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Comorbid Multiple Sclerosis and TDP-43 Proteinopathy in a Gulf War Sea Captain
Ivana Rosenzweig, M.D., Ph.D., MRCPsych; Istvan Bodi, FRCPath; Lina Nashef, M.D., FRCP
The Journal of Neuropsychiatry and Clinical Neurosciences 2012;24:E41-E42. doi:10.1176/appi.neuropsych.11030066
View Author and Article Information

Depts. of Neurology and Neuropathology
King's College Hospital
Denmark Hill, London, UK (IR, IB, LN)
Cambridge University Teaching Hospital
Addenbrooke's Hospital
Cambridge, UK (IR)

Correspondence: Dr. Ivana Rosenzweig, Addenbrookes Hospital, Cambridge, United Kingdom; e-mail: i.rosenzweig@camprot.com

To the Editor: Multiple sclerosis (MS) is a complex trait inflammatory demyelinating disease, considered the most common cause of neurological disability in young adults.1 The disorder results from an interplay between as-yet unidentified environmental factors and susceptibility genes.1 Apart from infectious agents, an association with MS has been shown for various toxins, dietary factors, low sunlight exposure, and trauma. Cognitive dysfunction can begin during the early stages of disease, even in the absence of physical disability.2 The authors report on a patient with a history of MS and cognitive dysfunction encompassing progressive anomia and impaired word-comprehension, whose initial symptoms were putatively linked to being onboard a ship that caught fire during the Gulf War.

A 60-year-old deep-sea captain with a diagnosis of MS presented to the tertiary hospital for further investigations of cognitive decline. His first symptoms were temporally related by his family to an incident a decade previously when his ship caught fire during the Gulf War, and he was exposed to smoke and fumes without being able to leave the ship for weeks. After this traumatic experience, he started to complain of progressive bladder and sexual dysfunction, problems with dexterity, and gait disturbance. After investigation, he was diagnosed with MS at the age of 52. Concurrent with the development of physical symptoms, the family also noted impaired naming and word-finding difficulties, manifesting as circumlocutions in conversations. Later, more pronounced deficits in comprehension of language, object-recognition, and surface dyslexia manifested, causing great distress to the patient and his family and leading him to retire early. His visuospatial skills, phonological and syntactic processes, and, to some extent, episodic memory, were initially spared. There was no other personal or family history of note. On examination, he had mild weakness in his right lower limb, brisk reflexes, and bilateral up-going plantar responses. Blood screen, including treponemal serology, was negative, but CSF showed IgG oligoclonal bands. Neuroimaging revealed periventricular white-matter lesions, as well as asymmetric frontotemporal atrophy, more pronounced on the left, and disproportionate to the number of white-matter lesions. Neuropsychological testing showed a verbal IQ of 69 and performance IQ of 86. His verbal subtest scores ranged from extremely low (Vocabulary and Similarities) to average (Digit Span). He also had extremely low scores on the Picture Completion performance test, while scoring high-average on Matrix Reasoning. Verbal recognition was less efficient than visual recognition-memory. The possibility of a dual neurological diagnosis of MS and a frontotemporal-dementia-spectrum disorder was considered likely. He was started on galantamine, but continued to deteriorate physically, cognitively, and behaviorally over the next 3 years, necessitating residential placement, where he eventually died. Postmortem histopathological examination disclosed two distinct and separate pathologies: MS and widespread TDP-43 proteinopathy. Severe neuronal loss was found in the left temporal cortex with an anterior gradient (Figure 1 [A]). The rest of the brain showed moderate cortical atrophy, with white-matter loss. The MS mainly affected the spinal cord and brainstem (Figure 1 [B]). There were widespread TDP-43-positive dystrophic neurites, no intranuclear, and only rare intracytoplasmic inclusions in the neurones of neocortex and limbic system, in keeping with frontotemporal lobar degeneration with TPD-43 proteinopathy (FTLD-TDP43) subtype 1 (Figure 1 [C]).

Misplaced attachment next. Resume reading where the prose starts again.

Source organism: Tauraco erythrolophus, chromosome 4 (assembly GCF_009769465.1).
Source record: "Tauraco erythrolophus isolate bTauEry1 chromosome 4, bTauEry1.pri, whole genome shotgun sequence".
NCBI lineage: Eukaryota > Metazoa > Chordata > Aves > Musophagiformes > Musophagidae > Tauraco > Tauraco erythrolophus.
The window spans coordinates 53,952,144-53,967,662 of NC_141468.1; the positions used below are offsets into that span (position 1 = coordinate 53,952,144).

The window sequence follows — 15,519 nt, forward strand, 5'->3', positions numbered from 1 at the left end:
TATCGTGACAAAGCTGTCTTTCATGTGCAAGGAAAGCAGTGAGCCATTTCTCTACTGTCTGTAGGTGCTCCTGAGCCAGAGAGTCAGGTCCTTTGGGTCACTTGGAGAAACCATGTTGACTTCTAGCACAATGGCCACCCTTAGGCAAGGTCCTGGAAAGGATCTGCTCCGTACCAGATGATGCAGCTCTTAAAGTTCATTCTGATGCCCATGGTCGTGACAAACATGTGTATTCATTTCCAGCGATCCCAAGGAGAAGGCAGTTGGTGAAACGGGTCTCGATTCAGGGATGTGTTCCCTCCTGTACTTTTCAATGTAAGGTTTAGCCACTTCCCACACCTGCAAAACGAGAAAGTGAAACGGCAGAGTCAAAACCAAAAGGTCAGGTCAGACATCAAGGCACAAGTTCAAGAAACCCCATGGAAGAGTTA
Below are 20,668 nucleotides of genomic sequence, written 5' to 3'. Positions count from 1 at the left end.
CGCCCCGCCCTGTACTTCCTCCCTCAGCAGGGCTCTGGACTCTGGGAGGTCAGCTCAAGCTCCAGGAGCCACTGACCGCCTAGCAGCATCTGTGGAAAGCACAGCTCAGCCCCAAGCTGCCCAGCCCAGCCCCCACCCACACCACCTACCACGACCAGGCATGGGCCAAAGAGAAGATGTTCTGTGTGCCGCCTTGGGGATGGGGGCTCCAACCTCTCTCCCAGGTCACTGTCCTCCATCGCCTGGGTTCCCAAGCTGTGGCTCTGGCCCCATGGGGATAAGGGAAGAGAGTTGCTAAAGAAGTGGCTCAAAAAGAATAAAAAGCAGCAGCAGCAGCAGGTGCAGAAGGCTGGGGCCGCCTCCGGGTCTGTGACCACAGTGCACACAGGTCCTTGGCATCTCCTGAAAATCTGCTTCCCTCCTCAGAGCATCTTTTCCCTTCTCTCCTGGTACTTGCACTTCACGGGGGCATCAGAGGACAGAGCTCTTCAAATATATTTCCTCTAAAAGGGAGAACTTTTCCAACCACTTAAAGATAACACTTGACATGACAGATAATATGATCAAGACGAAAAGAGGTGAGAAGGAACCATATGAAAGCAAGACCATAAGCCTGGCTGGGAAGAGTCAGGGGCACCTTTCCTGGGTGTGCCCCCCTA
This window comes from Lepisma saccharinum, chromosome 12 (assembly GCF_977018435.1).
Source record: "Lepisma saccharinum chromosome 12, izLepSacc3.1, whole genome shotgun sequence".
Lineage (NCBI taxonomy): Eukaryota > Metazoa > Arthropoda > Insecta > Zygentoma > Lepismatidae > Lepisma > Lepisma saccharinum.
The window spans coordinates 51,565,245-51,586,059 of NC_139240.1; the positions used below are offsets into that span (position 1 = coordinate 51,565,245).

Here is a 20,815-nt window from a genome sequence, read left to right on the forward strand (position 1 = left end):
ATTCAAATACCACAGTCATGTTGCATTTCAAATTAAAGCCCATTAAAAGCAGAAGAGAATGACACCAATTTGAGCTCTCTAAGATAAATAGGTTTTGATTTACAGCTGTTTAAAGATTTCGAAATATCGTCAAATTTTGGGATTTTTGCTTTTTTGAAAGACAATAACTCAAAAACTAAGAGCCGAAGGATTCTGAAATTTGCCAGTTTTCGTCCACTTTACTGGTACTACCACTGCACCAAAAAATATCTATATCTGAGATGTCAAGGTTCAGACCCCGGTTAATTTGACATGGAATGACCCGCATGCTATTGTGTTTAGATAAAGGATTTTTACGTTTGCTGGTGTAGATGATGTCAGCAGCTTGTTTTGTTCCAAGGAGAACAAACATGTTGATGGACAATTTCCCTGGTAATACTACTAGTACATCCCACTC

Anchor for JumpAnchor for Jump
FIGURE 1.Postmortem Findings in a Patient with Comorbid Multiple Sclerosis and TDP-43 Proteinopathy

[A]The cortical atrophy is most severe, almost knife-edge, in the anterior and medial temporal lobe, whereas the posterior part of the superior temporal gyrus (arrowheads) is more preserved. There is a demyelinating plaque in the parietal lobe (arrows). [B]  The demyelinating lesions of MS were all inactive (burnout) plaques and mainly affected the spinal cord and the brainstem (Luxol fast blue-Nissl). [C]  There was severe neuronal loss in the temporal cortex, and less severe in the frontal lobe, accompanied by superficial microvacuolation. Widespread TDP-43-positive dystrophic neurites and only rare intracytoplasmic (mainly round) inclusions were present in the neocortex and limbic system. No obvious TDP-43-positive intranuclear inclusions were seen, and no significant TDP-43 pathology was noted in the spinal cord. No immunoreactivity against Tau, Aβ, or α-synuclein was present.